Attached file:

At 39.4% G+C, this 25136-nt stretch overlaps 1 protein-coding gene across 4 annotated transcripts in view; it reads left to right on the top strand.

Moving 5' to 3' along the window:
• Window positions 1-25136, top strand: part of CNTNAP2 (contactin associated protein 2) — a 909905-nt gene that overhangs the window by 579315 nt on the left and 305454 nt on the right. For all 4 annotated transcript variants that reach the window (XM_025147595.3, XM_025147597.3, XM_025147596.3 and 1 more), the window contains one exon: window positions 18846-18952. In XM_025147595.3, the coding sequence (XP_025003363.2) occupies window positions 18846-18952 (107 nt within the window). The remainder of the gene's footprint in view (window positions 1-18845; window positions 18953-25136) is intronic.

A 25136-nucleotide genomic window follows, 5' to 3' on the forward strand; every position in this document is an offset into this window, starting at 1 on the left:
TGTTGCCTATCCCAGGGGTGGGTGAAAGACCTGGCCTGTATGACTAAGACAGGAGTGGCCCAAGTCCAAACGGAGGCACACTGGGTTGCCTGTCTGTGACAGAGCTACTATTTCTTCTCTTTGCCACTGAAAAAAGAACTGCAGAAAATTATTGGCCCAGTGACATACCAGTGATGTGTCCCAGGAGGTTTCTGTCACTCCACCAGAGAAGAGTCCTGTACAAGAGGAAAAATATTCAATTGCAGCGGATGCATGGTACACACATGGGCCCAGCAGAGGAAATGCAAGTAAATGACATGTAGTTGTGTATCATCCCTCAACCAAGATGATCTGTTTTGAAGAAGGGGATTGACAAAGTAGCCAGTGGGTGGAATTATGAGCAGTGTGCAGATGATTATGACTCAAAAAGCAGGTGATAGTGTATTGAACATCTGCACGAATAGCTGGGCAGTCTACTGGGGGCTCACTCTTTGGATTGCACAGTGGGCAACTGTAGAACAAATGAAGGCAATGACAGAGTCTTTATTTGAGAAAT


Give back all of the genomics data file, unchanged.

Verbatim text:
At 39.4% G+C, this 25136-nt stretch overlaps 1 protein-coding gene across 4 annotated transcripts in view; it reads left to right on the top strand.

Moving 5' to 3' along the window:
• Window positions 1-25136, top strand: part of CNTNAP2 (contactin associated protein 2) — a 909905-nt gene that overhangs the window by 579315 nt on the left and 305454 nt on the right. For all 4 annotated transcript variants that reach the window (XM_025147595.3, XM_025147597.3, XM_025147596.3 and 1 more), the window contains one exon: window positions 18846-18952. In XM_025147595.3, the coding sequence (XP_025003363.2) occupies window positions 18846-18952 (107 nt within the window). The remainder of the gene's footprint in view (window positions 1-18845; window positions 18953-25136) is intronic.

A 25136-nucleotide genomic window follows, 5' to 3' on the forward strand; every position in this document is an offset into this window, starting at 1 on the left:
TGTTGCCTATCCCAGGGGTGGGTGAAAGACCTGGCCTGTATGACTAAGACAGGAGTGGCCCAAGTCCAAACGGAGGCACACTGGGTTGCCTGTCTGTGACAGAGCTACTATTTCTTCTCTTTGCCACTGAAAAAAGAACTGCAGAAAATTATTGGCCCAGTGACATACCAGTGATGTGTCCCAGGAGGTTTCTGTCACTCCACCAGAGAAGAGTCCTGTACAAGAGGAAAAATATTCAATTGCAGCGGATGCATGGTACACACATGGGCCCAGCAGAGGAAATGCAAGTAAATGACATGTAGTTGTGTATCATCCCTCAACCAAGATGATCTGTTTTGAAGAAGGGGATTGACAAAGTAGCCAGTGGGTGGAATTATGAGCAGTGTGCAGATGATTATGACTCAAAAAGCAGGTGATAGTGTATTGAACATCTGCACGAATAGCTGGGCAGTCTACTGGGGGCTCACTCTTTGGATTGCACAGTGGGCAACTGTAGAACAAATGAAGGCAATGACAGAGTCTTTATTTGAGAAAT